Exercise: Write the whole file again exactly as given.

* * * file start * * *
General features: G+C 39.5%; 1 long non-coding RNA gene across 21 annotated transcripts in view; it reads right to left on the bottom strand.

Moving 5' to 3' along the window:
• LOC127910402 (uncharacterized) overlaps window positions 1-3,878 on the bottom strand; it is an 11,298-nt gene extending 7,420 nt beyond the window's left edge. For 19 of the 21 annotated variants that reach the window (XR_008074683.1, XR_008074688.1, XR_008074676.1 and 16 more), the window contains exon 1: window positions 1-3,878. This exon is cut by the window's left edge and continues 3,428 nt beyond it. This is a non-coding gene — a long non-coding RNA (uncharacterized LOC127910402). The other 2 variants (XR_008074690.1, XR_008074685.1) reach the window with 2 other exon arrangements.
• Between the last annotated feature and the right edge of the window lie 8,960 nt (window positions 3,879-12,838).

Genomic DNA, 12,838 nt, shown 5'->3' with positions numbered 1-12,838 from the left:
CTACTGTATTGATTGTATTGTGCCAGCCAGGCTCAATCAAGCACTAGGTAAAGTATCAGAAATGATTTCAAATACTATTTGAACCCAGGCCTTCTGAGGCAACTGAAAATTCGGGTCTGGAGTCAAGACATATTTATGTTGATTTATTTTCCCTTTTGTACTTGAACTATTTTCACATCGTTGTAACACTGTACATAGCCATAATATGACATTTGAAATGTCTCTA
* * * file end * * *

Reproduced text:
General features: G+C 39.5%; 1 long non-coding RNA gene across 21 annotated transcripts in view; it reads right to left on the bottom strand.

Moving 5' to 3' along the window:
• LOC127910402 (uncharacterized) overlaps window positions 1-3,878 on the bottom strand; it is an 11,298-nt gene extending 7,420 nt beyond the window's left edge. For 19 of the 21 annotated variants that reach the window (XR_008074683.1, XR_008074688.1, XR_008074676.1 and 16 more), the window contains exon 1: window positions 1-3,878. This exon is cut by the window's left edge and continues 3,428 nt beyond it. This is a non-coding gene — a long non-coding RNA (uncharacterized LOC127910402). The other 2 variants (XR_008074690.1, XR_008074685.1) reach the window with 2 other exon arrangements.
• Between the last annotated feature and the right edge of the window lie 8,960 nt (window positions 3,879-12,838).

Genomic DNA, 12,838 nt, shown 5'->3' with positions numbered 1-12,838 from the left:
CTACTGTATTGATTGTATTGTGCCAGCCAGGCTCAATCAAGCACTAGGTAAAGTATCAGAAATGATTTCAAATACTATTTGAACCCAGGCCTTCTGAGGCAACTGAAAATTCGGGTCTGGAGTCAAGACATATTTATGTTGATTTATTTTCCCTTTTGTACTTGAACTATTTTCACATCGTTGTAACACTGTACATAGCCATAATATGACATTTGAAATGTCTCTA